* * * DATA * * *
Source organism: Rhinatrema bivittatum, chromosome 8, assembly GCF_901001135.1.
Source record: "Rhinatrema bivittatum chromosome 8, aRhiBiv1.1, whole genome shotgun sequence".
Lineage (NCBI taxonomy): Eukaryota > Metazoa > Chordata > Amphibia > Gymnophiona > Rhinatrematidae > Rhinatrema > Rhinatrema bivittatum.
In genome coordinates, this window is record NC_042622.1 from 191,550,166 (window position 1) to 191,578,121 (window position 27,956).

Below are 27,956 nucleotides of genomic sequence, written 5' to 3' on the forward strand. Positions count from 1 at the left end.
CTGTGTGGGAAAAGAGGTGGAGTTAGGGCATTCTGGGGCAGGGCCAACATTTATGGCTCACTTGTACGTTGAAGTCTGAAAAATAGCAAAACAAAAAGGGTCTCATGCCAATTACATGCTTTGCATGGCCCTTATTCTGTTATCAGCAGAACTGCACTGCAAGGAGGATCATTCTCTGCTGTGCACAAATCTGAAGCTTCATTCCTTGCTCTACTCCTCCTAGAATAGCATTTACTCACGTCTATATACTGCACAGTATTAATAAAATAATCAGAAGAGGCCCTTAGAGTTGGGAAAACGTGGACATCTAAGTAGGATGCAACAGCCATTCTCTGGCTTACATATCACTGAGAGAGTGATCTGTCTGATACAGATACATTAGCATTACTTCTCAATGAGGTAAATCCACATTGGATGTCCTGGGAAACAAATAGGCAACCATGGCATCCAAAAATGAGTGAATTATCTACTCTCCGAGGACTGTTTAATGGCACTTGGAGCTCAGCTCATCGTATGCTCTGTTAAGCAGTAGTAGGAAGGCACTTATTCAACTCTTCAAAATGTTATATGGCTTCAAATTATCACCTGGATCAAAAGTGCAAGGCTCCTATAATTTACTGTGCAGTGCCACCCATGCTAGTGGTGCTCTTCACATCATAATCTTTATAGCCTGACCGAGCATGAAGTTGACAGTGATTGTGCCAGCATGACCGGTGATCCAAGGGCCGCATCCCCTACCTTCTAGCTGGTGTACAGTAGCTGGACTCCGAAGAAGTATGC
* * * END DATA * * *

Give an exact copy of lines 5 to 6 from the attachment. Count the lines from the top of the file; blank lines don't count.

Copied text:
Below are 27,956 nucleotides of genomic sequence, written 5' to 3' on the forward strand. Positions count from 1 at the left end.
CTGTGTGGGAAAAGAGGTGGAGTTAGGGCATTCTGGGGCAGGGCCAACATTTATGGCTCACTTGTACGTTGAAGTCTGAAAAATAGCAAAACAAAAAGGGTCTCATGCCAATTACATGCTTTGCATGGCCCTTATTCTGTTATCAGCAGAACTGCACTGCAAGGAGGATCATTCTCTGCTGTGCACAAATCTGAAGCTTCATTCCTTGCTCTACTCCTCCTAGAATAGCATTTACTCACGTCTATATACTGCACAGTATTAATAAAATAATCAGAAGAGGCCCTTAGAGTTGGGAAAACGTGGACATCTAAGTAGGATGCAACAGCCATTCTCTGGCTTACATATCACTGAGAGAGTGATCTGTCTGATACAGATACATTAGCATTACTTCTCAATGAGGTAAATCCACATTGGATGTCCTGGGAAACAAATAGGCAACCATGGCATCCAAAAATGAGTGAATTATCTACTCTCCGAGGACTGTTTAATGGCACTTGGAGCTCAGCTCATCGTATGCTCTGTTAAGCAGTAGTAGGAAGGCACTTATTCAACTCTTCAAAATGTTATATGGCTTCAAATTATCACCTGGATCAAAAGTGCAAGGCTCCTATAATTTACTGTGCAGTGCCACCCATGCTAGTGGTGCTCTTCACATCATAATCTTTATAGCCTGACCGAGCATGAAGTTGACAGTGATTGTGCCAGCATGACCGGTGATCCAAGGGCCGCATCCCCTACCTTCTAGCTGGTGTACAGTAGCTGGACTCCGAAGAAGTATGC